California, 1938 — When the flute she won in last night’s poker game unexpectedly summons an elven warrior bound to her service, two-bit con artist Sam takes quick advantage. With Talathan’s fairy powers at her command, her shakedown of a crooked preacher is a sure thing…but would she rather take a gamble on love?

“All or Nothing” by Rose Lerner

England, 1819 – Architect Simon Radcliffe-Gould needs someone to pose as his mistress so he can actually get some work done at a scandalous house party. Irrepressible gambling den hostess Maggie da Silva would rather be his mistress, but she’ll take what she can get…

“The Liar’s Dice” by Jeannie Lin

Tang Dynasty China, 849 A.D. — Lady Bai’s first taste of freedom brings her face to face with murder. A dangerous and enigmatic stranger becomes her closest ally as she investigates the crime, but can she trust her heart or her instincts when everyone is playing a game of liar’s dice?

“Redeemed” by Molly O’Keefe

Denver, 1868 — After agonizing years in the Civil War’s surgical tents, Union doctor James Madison has nothing left to lose. But when beautiful, tortured Helen Winters is the prize in a high-stakes game of poker, he goes all in to save her—and maybe his own soul.

27 comments:

  1. Hi, Rose! I'm on the road today so I'll be in and out. Thanks for visiting with us today and thanks for a great facebook party last night!

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    1. Thanks for having me! I'm glad you had a good time. :)

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  2. As for your questions...

    I'm still friends with some high school friends but not my bestie. She moved away and we lost touch not long after graduation.

    My favorite restaurant is called Tenders. It's a local chicken place and much too close to my condo. ;-)

    I had to learn to say no. I dated a lot when I was younger. I never wanted to hurt anyone's feeling so I always said yes when someone asked me out. That tendency carried over into the early years of my marriage. It was a process but I finally learned to stand my ground and voice my opinions.

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    1. Learning to say no is so, so hard! I'm still not great but I'm better than I used to be. :) And wow, now I really want chicken! I feel like Seattle has a fried chicken food truck, I should see where they're at tonight...

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  3. So many favorite authors in Gambled Away! My copy is on my Kindle, and I've promised myself time to read it when I catch up on reviews.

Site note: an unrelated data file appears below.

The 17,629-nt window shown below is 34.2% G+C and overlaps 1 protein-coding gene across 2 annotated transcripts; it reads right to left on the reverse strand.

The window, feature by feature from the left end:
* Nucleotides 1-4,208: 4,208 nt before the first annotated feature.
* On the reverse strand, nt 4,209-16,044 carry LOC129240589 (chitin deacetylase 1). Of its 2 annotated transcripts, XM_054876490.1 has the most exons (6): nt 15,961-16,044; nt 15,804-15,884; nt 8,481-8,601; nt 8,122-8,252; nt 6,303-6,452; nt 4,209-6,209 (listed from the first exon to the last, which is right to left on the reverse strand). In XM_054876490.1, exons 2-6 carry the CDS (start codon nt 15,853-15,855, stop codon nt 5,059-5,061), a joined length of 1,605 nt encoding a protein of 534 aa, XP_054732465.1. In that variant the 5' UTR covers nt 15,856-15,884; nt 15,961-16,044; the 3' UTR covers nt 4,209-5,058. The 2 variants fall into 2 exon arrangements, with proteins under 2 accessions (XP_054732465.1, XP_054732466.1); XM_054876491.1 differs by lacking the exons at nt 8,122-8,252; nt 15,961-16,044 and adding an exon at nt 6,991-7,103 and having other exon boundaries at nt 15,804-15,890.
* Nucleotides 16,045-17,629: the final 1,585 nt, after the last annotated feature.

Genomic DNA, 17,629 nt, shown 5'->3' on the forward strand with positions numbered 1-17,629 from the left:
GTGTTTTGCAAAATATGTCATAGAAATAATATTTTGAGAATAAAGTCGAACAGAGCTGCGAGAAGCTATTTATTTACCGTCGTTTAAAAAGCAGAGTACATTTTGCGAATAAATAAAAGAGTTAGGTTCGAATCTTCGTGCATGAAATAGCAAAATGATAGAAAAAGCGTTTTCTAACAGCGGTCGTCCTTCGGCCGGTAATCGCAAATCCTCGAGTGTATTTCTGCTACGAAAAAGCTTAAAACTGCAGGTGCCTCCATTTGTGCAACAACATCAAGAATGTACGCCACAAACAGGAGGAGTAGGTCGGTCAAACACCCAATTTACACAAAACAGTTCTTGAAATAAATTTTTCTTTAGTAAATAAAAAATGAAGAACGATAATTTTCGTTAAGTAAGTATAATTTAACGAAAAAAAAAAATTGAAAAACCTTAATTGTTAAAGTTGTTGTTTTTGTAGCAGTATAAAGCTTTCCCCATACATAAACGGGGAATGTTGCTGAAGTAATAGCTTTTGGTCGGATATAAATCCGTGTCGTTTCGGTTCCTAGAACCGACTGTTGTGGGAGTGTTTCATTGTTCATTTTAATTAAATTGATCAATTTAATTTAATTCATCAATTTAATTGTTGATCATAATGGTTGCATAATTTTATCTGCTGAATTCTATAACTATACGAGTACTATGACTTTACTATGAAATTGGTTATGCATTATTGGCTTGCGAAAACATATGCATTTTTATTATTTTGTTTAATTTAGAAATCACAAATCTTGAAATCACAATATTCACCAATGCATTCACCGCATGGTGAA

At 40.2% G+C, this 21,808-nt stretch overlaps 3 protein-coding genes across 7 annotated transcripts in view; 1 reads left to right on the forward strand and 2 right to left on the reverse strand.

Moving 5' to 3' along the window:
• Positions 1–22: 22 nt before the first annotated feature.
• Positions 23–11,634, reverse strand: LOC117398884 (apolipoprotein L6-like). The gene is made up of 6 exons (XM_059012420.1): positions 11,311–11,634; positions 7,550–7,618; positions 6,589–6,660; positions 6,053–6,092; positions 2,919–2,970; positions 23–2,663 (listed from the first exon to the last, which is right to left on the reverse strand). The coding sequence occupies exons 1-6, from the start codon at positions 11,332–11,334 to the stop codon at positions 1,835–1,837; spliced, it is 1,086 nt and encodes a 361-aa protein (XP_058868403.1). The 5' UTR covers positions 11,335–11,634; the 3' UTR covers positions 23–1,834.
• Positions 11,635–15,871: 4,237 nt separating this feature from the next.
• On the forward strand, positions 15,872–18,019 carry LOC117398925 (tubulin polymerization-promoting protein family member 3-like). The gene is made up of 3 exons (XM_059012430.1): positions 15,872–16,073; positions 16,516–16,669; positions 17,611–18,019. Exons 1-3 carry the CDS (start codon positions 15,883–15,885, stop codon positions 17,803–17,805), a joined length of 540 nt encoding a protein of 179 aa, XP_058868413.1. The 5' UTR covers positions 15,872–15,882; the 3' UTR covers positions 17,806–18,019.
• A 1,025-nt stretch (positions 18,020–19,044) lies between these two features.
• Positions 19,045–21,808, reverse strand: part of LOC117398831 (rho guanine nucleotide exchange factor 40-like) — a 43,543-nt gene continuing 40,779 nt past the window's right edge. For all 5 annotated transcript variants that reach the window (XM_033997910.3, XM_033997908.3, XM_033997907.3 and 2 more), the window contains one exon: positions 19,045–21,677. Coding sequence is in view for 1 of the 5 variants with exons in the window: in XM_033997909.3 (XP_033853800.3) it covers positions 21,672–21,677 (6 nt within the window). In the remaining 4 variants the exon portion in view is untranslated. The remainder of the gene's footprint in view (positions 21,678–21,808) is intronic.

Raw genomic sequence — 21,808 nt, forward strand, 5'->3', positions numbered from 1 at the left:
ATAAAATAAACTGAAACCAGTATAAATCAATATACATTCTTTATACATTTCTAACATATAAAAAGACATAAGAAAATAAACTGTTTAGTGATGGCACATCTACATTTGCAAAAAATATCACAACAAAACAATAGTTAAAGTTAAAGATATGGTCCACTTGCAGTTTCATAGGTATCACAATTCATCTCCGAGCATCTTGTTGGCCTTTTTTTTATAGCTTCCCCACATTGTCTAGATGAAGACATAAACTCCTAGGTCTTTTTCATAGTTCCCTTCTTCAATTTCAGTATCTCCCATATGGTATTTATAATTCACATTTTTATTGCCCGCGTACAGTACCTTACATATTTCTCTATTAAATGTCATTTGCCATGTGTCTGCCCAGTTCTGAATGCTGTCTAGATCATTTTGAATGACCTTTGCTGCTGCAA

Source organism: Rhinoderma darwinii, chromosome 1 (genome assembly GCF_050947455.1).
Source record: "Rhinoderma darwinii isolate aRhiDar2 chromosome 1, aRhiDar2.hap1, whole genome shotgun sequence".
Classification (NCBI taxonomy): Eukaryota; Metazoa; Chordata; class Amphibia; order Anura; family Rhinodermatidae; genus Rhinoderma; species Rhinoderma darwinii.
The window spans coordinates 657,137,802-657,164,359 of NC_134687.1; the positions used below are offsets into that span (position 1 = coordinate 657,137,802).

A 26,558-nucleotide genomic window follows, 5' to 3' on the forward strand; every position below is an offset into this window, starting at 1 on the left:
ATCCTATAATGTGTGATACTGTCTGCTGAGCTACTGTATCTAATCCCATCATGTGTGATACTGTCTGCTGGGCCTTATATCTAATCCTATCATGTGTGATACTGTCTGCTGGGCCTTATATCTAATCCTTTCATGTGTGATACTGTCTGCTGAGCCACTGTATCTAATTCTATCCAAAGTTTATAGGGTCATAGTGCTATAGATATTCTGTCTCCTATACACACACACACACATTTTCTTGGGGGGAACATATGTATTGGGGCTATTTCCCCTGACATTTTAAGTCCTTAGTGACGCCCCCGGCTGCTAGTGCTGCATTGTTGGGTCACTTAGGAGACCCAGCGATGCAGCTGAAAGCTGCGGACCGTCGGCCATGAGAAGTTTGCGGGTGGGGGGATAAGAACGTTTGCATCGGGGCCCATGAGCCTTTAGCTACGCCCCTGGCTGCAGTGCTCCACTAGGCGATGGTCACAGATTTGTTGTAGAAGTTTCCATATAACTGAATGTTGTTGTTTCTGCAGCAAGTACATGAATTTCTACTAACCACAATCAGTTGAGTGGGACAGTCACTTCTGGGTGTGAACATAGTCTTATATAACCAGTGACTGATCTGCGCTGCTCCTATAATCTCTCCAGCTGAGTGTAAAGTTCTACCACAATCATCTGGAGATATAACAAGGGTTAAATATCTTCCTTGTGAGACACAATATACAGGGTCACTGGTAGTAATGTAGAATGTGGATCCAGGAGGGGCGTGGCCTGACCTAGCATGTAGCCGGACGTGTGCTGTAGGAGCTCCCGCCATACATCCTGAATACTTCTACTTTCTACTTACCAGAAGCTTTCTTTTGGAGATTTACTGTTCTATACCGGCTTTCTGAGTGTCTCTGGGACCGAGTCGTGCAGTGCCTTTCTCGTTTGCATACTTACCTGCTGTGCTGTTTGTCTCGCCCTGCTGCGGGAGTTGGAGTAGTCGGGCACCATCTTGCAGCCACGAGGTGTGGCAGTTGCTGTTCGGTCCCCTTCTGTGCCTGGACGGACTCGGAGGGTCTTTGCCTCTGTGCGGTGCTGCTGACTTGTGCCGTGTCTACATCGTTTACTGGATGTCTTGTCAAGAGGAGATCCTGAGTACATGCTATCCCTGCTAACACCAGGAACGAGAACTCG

Re your questions:

    I'm still friends with my best friend from kindergarten, who is also my best friend from high school and from college and from grad school and . . .

    My favorite restaurant for extraordinary ordinary food is probably Mary Mac's in Atlanta. Love those fried green tomatoes!

    The first boy who broke my heart many decades ago taught me that I am worth more than empty charm and lies. It's a lesson I've never forgotten.

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    1. I hope you like the book!

      That's so cool that you guys are still friends! I can't imagine sharing so much of my life with someone. Do you still live near each other? I do have one friend left from elementary school and I love her dearly but we hardly ever see each other anymore.

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    2. I love that you still have close ties with your childhood friends, Janga. I grew up in a small town where people tended to live from birth to death but for some reason much of my graduating class scattered to the four winds and many of us lost touch.

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  4. Congratulations on your new anthology. It could also be an example of a power play (a way to always have control), not just a friend wanting to get her own way. Luckily, my sister is my best friend and we get along.

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    1. Thanks! And heh, I guess I have to think more about the difference between those things. Food for thought!

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  5. I love your post Rose! I had a friend kind of like that in high school and I learned through her that I needed to establish some much needed boundaries in my life! It was a process, but like PJ, I had to learn to say no - a very useful and scary word for "people pleasers" the world over!

    *I'm still friends with the friend mentioned above but it's much more superficial now, definitely not besties
    *My favorite restaurant is any place with a really awesome chocolate whatever for desert
    *I definitely had a learn how to stand up for myself and say what I wanted

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    1. I did not really learn to set boundaries until I started therapy, and oh it was a grueling process! (Which is still going on, really.) I think it's too bad kids aren't educated more about that. When I think of the peer pressure workshops I did in school (which is the closest I can think of), they were so divorced from the reality of actual human interaction.

      And wow, I could use a chocolate dessert right now!